THE SRIRACHA SAUCE EMPIRE

Sriracha

Here’s how this week’s arts and culture column begins:

Sriracha sauce is a crown jewel of Southern California foodie culture.

You’ve seen the plastic bottles. They’re filled with bright red sauce, emblazoned with a rooster, stamped with text in English, Spanish, Vietnamese and Chinese, and topped by a green squirt cap. For many, this blazing hot chili product is a staple condiment.

Enter David Tran, CEO and founder of Huy Fong Foods. In 1979, Tran fled communist Vietnam on a Taiwanese freighter named Huey Fong. “I didn’t have a plan,” he says. He came to the U.S. because we were the only place that would have him. He ended up naming his Sriracha empire after that boat.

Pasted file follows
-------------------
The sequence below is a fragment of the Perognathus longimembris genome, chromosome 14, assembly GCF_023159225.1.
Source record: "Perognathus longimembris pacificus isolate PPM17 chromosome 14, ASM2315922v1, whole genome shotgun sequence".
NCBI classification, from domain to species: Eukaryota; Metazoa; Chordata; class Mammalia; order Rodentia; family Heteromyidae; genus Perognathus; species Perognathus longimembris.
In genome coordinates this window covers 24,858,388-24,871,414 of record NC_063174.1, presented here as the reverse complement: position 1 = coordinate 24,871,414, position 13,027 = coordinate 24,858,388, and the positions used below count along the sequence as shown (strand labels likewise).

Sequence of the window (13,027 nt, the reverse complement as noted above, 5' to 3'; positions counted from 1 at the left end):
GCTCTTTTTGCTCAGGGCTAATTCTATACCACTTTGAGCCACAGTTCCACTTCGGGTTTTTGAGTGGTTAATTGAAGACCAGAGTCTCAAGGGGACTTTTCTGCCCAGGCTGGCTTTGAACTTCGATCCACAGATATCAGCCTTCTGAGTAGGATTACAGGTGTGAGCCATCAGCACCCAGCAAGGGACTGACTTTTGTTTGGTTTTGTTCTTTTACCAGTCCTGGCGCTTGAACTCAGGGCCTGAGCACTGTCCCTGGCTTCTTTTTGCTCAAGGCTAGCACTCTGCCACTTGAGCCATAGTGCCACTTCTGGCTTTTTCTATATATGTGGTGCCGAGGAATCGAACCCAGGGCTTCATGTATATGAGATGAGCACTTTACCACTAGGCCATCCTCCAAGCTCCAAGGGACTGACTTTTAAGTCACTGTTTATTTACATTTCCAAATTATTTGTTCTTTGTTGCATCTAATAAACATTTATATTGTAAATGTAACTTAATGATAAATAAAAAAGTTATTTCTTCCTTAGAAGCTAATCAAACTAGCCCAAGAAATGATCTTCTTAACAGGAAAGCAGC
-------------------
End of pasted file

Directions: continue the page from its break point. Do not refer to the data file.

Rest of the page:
He washed up in the LA area and decided to try his hand at hot sauce.

He was born in 1945, the Year of the Rooster. So he bought a blue Chevy van, stenciled his own rooster logo on the side, and drove his first bottles to Asian restaurants and markets around town.

Over time he grew his company from a 5,000-square-foot facility in Chinatown (1980), to a 68,000-square-foot facility in Rosemead (1987), to its current state-of-the-art 650,000-square-foot compound in Irwindale (2010).

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